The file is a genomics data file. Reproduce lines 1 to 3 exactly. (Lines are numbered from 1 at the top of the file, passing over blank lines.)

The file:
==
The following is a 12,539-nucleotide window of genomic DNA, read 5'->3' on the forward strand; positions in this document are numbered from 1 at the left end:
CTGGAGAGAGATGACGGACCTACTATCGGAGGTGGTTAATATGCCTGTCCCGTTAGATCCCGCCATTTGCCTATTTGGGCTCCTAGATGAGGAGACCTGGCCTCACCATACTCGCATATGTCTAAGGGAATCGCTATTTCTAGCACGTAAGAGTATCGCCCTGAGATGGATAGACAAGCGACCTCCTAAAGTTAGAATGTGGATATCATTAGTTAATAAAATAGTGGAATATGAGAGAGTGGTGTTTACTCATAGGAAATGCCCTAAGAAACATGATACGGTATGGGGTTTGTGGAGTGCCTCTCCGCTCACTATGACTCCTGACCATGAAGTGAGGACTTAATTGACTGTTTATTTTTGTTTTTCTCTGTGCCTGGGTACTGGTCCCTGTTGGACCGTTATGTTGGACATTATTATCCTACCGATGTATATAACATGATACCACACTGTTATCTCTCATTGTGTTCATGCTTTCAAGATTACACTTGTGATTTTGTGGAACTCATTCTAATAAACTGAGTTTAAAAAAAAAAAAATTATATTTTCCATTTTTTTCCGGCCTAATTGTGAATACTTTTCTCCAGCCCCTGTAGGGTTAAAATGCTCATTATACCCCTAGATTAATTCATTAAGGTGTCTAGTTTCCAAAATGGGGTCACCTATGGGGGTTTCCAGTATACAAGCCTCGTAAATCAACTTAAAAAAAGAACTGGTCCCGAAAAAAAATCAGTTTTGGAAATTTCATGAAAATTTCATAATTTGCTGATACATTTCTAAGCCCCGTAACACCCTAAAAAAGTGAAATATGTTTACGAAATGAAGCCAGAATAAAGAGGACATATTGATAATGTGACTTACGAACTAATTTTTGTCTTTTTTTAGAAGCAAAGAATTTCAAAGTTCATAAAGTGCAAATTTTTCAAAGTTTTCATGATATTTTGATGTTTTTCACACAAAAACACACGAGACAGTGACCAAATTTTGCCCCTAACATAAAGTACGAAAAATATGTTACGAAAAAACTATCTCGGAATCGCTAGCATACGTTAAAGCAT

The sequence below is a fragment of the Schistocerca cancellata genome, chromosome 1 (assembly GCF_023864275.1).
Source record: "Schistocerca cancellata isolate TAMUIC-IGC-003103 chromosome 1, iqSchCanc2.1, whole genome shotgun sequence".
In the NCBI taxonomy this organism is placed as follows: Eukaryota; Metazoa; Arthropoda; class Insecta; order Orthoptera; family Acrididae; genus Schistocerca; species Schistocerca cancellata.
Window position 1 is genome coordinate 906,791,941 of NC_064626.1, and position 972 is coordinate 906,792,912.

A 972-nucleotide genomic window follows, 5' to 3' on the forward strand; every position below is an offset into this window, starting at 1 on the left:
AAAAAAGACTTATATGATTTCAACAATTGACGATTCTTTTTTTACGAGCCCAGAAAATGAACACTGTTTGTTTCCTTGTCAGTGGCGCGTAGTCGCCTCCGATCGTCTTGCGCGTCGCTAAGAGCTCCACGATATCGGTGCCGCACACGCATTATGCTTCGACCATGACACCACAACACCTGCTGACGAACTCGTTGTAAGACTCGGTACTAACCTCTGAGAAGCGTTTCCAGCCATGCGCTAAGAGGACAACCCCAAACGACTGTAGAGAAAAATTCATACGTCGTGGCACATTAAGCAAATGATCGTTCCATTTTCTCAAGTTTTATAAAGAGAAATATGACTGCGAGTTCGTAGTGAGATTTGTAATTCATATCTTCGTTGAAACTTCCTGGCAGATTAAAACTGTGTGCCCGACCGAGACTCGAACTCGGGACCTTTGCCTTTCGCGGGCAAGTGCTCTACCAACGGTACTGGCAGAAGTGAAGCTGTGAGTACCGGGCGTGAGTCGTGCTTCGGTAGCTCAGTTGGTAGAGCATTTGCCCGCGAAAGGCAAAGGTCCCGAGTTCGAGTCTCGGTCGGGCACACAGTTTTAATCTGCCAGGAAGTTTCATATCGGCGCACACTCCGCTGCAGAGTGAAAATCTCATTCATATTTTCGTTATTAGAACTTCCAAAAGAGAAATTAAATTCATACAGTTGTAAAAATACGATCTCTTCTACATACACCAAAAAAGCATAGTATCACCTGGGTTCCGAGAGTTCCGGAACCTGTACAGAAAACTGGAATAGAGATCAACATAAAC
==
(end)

The following is a 12,539-nucleotide window of genomic DNA, read 5'->3' on the forward strand; positions in this document are numbered from 1 at the left end:
CTGGAGAGAGATGACGGACCTACTATCGGAGGTGGTTAATATGCCTGTCCCGTTAGATCCCGCCATTTGCCTATTTGGGCTCCTAGATGAGGAGACCTGGCCTCACCATACTCGCATATGTCTAAGGGAATCGCTATTTCTAGCACGTAAGAGTATCGCCCTGAGATGGATAGACAAGCGACCTCCTAAAGTTAGAATGTGGATATCATTAGTTAATAAAATAGTGGAATATGAGAGAGTGGTGTTTACTCATAGGAAATGCCCTAAGAAACATGATACGGTATGGGGTTTGTGGAGTGCCTCTCCGCTCACTATGACTCCTGACCATGAAGTGAGGACTTAATTGACTGTTTATTTTTGTTTTTCTCTGTGCCTGGGTACTGGTCCCTGTTGGACCGTTATGTTGGACATTATTATCCTACCGATGTATATAACATGATACCACACTGTTATCTCTCATTGTGTTCATGCTTTCAAGATTACACTTGTGATTTTGTGGAACTCATTCTAATAAACTGAGTTTAAAAAAAAAAAAATTATATTTTCCATTTTTTTCCGGCCTAATTGTGAATACTTTTCTCCAGCCCCTGTAGGGTTAAAATGCTCATTATACCCCTAGATTAATTCATTAAGGTGTCTAGTTTCCAAAATGGGGTCACCTATGGGGGTTTCCAGTATACAAGCCTCGTAAATCAACTTAAAAAAAGAACTGGTCCCGAAAAAAAATCAGTTTTGGAAATTTCATGAAAATTTCATAATTTGCTGATACATTTCTAAGCCCCGTAACACCCTAAAAAAGTGAAATATGTTTACGAAATGAAGCCAGAATAAAGAGGACATATTGATAATGTGACTTACGAACTAATTTTTGTCTTTTTTTAGAAGCAAAGAATTTCAAAGTTCATAAAGTGCAAATTTTTCAAAGTTTTCATGATATTTTGATGTTTTTCACACAAAAACACACGAGACAGTGACCAAATTTTGCCCCTAACATAAAGTACGAAAAATATGTTACGAAAAAACTATCTCGGAATCGCTAGCATACGTTAAAGCAT

The sequence below is a fragment of the Schistocerca cancellata genome, chromosome 1 (assembly GCF_023864275.1).